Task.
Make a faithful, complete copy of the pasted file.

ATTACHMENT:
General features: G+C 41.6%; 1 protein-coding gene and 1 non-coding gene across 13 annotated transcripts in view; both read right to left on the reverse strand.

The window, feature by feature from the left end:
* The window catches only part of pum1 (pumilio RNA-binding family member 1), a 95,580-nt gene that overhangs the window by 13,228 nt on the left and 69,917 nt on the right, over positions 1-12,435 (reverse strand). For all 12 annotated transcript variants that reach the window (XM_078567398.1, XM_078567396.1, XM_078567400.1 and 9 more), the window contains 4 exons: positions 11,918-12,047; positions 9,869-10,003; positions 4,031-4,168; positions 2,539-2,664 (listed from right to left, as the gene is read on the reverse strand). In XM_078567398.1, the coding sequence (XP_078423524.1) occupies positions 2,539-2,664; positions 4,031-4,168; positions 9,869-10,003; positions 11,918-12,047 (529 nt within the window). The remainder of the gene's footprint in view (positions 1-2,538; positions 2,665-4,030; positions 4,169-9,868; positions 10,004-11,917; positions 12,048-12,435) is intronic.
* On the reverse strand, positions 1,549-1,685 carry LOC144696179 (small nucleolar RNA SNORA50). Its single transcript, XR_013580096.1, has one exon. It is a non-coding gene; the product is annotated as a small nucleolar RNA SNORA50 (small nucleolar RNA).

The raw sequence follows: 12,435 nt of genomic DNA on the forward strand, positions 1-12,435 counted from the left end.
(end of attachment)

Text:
General features: G+C 41.6%; 1 protein-coding gene and 1 non-coding gene across 13 annotated transcripts in view; both read right to left on the reverse strand.

The window, feature by feature from the left end:
* The window catches only part of pum1 (pumilio RNA-binding family member 1), a 95,580-nt gene that overhangs the window by 13,228 nt on the left and 69,917 nt on the right, over positions 1-12,435 (reverse strand). For all 12 annotated transcript variants that reach the window (XM_078567398.1, XM_078567396.1, XM_078567400.1 and 9 more), the window contains 4 exons: positions 11,918-12,047; positions 9,869-10,003; positions 4,031-4,168; positions 2,539-2,664 (listed from right to left, as the gene is read on the reverse strand). In XM_078567398.1, the coding sequence (XP_078423524.1) occupies positions 2,539-2,664; positions 4,031-4,168; positions 9,869-10,003; positions 11,918-12,047 (529 nt within the window). The remainder of the gene's footprint in view (positions 1-2,538; positions 2,665-4,030; positions 4,169-9,868; positions 10,004-11,917; positions 12,048-12,435) is intronic.
* On the reverse strand, positions 1,549-1,685 carry LOC144696179 (small nucleolar RNA SNORA50). Its single transcript, XR_013580096.1, has one exon. It is a non-coding gene; the product is annotated as a small nucleolar RNA SNORA50 (small nucleolar RNA).

The raw sequence follows: 12,435 nt of genomic DNA on the forward strand, positions 1-12,435 counted from the left end.